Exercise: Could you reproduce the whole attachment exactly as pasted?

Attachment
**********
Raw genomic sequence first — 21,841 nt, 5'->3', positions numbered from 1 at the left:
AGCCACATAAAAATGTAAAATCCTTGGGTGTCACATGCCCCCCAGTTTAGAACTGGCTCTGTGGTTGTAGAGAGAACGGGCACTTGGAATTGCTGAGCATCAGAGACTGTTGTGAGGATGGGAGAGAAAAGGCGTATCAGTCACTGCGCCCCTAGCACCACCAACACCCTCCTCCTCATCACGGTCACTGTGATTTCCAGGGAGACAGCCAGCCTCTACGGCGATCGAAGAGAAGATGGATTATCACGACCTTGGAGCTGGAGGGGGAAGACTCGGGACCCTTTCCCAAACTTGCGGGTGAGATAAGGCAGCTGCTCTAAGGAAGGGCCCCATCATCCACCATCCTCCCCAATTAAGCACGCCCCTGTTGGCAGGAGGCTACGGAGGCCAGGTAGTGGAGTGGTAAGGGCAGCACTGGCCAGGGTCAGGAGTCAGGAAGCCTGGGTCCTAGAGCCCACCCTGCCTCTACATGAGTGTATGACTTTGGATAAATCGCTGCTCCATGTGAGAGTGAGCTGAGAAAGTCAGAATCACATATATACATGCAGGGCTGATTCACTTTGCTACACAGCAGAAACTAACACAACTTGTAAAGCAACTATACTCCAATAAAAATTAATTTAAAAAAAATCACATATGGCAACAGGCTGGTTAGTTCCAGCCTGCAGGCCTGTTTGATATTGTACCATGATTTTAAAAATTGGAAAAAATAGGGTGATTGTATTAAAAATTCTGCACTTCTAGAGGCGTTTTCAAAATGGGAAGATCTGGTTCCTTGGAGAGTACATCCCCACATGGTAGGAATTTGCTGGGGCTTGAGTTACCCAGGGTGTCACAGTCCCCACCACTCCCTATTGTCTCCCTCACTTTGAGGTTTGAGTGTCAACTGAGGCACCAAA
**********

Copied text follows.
Raw genomic sequence first — 21,841 nt, 5'->3', positions numbered from 1 at the left:
AGCCACATAAAAATGTAAAATCCTTGGGTGTCACATGCCCCCCAGTTTAGAACTGGCTCTGTGGTTGTAGAGAGAACGGGCACTTGGAATTGCTGAGCATCAGAGACTGTTGTGAGGATGGGAGAGAAAAGGCGTATCAGTCACTGCGCCCCTAGCACCACCAACACCCTCCTCCTCATCACGGTCACTGTGATTTCCAGGGAGACAGCCAGCCTCTACGGCGATCGAAGAGAAGATGGATTATCACGACCTTGGAGCTGGAGGGGGAAGACTCGGGACCCTTTCCCAAACTTGCGGGTGAGATAAGGCAGCTGCTCTAAGGAAGGGCCCCATCATCCACCATCCTCCCCAATTAAGCACGCCCCTGTTGGCAGGAGGCTACGGAGGCCAGGTAGTGGAGTGGTAAGGGCAGCACTGGCCAGGGTCAGGAGTCAGGAAGCCTGGGTCCTAGAGCCCACCCTGCCTCTACATGAGTGTATGACTTTGGATAAATCGCTGCTCCATGTGAGAGTGAGCTGAGAAAGTCAGAATCACATATATACATGCAGGGCTGATTCACTTTGCTACACAGCAGAAACTAACACAACTTGTAAAGCAACTATACTCCAATAAAAATTAATTTAAAAAAAATCACATATGGCAACAGGCTGGTTAGTTCCAGCCTGCAGGCCTGTTTGATATTGTACCATGATTTTAAAAATTGGAAAAAATAGGGTGATTGTATTAAAAATTCTGCACTTCTAGAGGCGTTTTCAAAATGGGAAGATCTGGTTCCTTGGAGAGTACATCCCCACATGGTAGGAATTTGCTGGGGCTTGAGTTACCCAGGGTGTCACAGTCCCCACCACTCCCTATTGTCTCCCTCACTTTGAGGTTTGAGTGTCAACTGAGGCACCAAA